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Software Review: Parallels Desktop 6 for Mac

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If you use an Apple computer, you might have come across something Apple calls “Boot Camp”. This lets you install a version of Microsoft Windows on your Mac, restart your computer, and use your computer exactly like a Windows computer running applications and games that aren’t written for Apple’s software. When you’re done using Windows, you restart your Mac again, and chose to boot into Mac OS X and access your Mac apps once more.

This rebooting can become quite tedious if you’re often swapping between Windows software and Mac. To make life easier, there’s Parallels Desktop 6, an application that lets you create a pretend set of computers that run within your Mac (called Virtual Computers), each installed with a version of Microsoft Windows or a flavour of Linux like Ubuntu (a “guest” operating system).

The purpose of these virtual computers is to allow access to applications not intended for Apple’s platform, without having to constantly restart your computer to access them. The benefits of this should be pretty obvious: you gain access to a wealth of additional software, some of which might be essential for your place of work or school, without the chore of constantly changing operating system.

Parallels takes things a stage further, and actually blurs the lines between these computers. Windows applications, for example, can be accessed directly from the Mac’s dock, as if they were running as native applications. A web designer, for example, could have Internet Explorer running alongside Apple’s Safari browser in their dock, and easily test their work in both browsers. If they wish, they never have to launch an application from within Windows.

Parallels 6 introduces several great new features such as launching Windows applications from the Spotlight in OS X, or allowing you to encrypt your virtual computers to prevent unauthorised access. The two highlights of Parallels 6 have to be the improved performance, and availability of a iOS (iPhone/iPad) application. The performance improvements extended to various aspects of Parallels: booting a Windows virtual computer is 41% faster than the previous version, working with network files and shared folders is quicker than before, and 3D graphics are an impressive 40% faster than in earlier versions.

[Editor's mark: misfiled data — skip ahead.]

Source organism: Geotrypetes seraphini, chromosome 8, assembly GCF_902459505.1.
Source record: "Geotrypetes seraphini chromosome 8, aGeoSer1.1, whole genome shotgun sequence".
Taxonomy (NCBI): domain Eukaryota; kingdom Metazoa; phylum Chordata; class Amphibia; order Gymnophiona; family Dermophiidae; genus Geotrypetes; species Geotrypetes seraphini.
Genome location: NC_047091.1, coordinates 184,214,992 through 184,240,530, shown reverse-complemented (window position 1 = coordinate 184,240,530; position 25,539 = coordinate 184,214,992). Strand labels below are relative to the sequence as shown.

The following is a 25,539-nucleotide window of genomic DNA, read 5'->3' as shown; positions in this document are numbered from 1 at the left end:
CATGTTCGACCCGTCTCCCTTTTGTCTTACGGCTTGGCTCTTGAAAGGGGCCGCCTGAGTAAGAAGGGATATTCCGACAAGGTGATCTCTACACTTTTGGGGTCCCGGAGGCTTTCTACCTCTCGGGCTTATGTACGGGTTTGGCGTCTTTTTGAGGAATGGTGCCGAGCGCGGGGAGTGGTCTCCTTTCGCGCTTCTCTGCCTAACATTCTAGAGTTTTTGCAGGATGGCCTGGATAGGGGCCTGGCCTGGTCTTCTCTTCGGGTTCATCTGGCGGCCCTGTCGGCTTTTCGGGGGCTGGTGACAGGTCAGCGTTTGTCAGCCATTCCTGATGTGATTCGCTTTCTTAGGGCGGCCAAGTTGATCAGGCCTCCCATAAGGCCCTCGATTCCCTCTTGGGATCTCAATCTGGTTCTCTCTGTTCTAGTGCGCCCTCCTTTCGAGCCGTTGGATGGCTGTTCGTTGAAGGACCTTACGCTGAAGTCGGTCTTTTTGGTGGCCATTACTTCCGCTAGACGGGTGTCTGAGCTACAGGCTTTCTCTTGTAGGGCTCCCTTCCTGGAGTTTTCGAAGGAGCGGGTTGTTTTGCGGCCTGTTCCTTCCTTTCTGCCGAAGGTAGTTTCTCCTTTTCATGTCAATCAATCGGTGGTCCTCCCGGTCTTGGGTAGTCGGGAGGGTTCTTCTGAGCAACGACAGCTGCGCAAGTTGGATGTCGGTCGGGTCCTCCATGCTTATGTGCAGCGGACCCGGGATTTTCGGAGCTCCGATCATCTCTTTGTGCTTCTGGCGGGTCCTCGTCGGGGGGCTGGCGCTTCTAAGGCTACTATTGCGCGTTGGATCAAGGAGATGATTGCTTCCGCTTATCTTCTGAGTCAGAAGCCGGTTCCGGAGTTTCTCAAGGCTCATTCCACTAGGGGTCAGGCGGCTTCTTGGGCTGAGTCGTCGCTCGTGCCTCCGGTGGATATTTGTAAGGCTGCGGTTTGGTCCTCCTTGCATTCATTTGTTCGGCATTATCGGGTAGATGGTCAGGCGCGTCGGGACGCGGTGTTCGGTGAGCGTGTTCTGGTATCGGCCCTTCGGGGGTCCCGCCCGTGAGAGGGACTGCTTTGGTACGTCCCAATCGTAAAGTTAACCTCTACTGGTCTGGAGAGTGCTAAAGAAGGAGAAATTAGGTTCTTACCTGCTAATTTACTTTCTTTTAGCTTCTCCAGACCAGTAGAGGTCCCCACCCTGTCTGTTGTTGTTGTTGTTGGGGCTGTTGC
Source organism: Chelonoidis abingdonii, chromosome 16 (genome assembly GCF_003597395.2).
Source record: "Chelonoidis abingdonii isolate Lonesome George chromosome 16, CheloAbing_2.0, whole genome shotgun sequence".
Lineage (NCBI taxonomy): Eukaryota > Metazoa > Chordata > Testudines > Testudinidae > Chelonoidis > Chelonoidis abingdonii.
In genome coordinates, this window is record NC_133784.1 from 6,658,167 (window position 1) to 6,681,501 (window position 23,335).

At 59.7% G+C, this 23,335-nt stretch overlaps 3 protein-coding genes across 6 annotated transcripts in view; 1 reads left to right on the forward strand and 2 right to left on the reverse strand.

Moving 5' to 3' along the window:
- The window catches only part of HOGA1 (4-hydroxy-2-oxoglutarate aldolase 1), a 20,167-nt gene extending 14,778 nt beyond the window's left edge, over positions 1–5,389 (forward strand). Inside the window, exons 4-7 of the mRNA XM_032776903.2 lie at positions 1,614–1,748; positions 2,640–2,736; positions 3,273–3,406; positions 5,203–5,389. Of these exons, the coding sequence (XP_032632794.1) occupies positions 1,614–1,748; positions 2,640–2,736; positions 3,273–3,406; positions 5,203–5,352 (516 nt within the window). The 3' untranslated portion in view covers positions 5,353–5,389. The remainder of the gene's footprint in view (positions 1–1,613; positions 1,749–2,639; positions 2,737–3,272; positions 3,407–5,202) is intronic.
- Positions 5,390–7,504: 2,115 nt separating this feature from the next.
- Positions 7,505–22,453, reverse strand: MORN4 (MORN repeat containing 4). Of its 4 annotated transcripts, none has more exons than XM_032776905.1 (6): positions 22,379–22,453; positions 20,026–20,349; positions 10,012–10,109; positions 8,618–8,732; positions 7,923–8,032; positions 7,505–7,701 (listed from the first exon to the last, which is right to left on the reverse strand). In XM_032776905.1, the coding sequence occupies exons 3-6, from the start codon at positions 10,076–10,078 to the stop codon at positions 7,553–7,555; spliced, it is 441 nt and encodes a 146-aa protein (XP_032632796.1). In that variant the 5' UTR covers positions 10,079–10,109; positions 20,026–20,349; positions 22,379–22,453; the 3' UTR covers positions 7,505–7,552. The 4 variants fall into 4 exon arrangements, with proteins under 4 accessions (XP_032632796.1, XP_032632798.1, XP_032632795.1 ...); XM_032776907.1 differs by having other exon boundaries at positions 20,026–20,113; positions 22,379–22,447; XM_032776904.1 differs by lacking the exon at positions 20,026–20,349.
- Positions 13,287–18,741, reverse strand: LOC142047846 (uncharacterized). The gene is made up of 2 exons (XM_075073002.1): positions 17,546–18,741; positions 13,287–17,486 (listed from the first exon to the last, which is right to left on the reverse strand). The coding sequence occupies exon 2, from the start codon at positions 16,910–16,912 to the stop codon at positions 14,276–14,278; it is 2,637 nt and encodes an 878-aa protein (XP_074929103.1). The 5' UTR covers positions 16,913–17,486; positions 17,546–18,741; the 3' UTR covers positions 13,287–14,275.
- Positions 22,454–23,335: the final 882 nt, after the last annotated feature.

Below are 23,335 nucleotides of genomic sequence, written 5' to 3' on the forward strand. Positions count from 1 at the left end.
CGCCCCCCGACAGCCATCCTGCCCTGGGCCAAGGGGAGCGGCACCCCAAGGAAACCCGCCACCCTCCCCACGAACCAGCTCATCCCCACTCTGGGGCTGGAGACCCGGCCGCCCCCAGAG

The iOS application allows you to remotely active and control a virtual computer on your iOS device from anywhere you have an Internet connection. Given the lack of support for flash video on iOS devices, there’s an obvious opportunity here to connect back to a virtual Windows computer and play videos you’d otherwise be unable to watch.

In order to put Parallels Desktop 6 through its paces, I installed several virtual computers running a number of Guest operating systems: Windows XP, Windows 7, Ubuntu Linux, and even an early version of Chrome OS. When creating a virtual computer in Parallels, you define the amount of resources you want that computer to have. For example, how much system memory should it use, and how big should its hard disk be. Depending on whether you’re going to be using your Mac for anything while the virtual computer is running, you can scale this quite high and devote the majority of your physical computer’s resources to the virtual one.

I found that if I wanted to run intensive applications like Microsoft Visual Studio, I needed to allocate plenty of memory for the virtual computer. I’m pleased to report the system is remarkably useable even in intensive scenarios like this, and it’s quite bizarre seeing a Microsoft specific application running on your Mac as if it’s a normal, native application!

I also connected to a number of those operating systems with the iOS application, and it works well. It was a little sluggish on my network, and thanks to the non-touch design of most desktop operating systems, I couldn’t see myself untethering from my desk and doing my day job using it, but it’s certainly a nice touch and could have its uses for referring back to things on a virtual computer in the absence of a real physical computer you can connect to. In particular office type applications could benefit from this approach.

One thing I didn’t test were the graphics performance claims. Most of the games I had to hand are quite graphically intensive, and my MacBook isn’t exactly a graphical powerhouse at the best of times. There are a number of articles online that explore the graphics performance in detail though, and the results on the right hardware are very impressive.

If you need to access Windows or Linux specific applications from your Mac computer, or have an interest in alternative operating systems but don’t want to be constantly installing and uninstalling to check out new versions, Parallels is a worthy purchase. It’s nicely presented, easy to get to grips with, performant and does most of what you’d want without running into any problems.

Parallels RRP is $79.99, and a 15-day demo can be downloaded from the Parallels web site.

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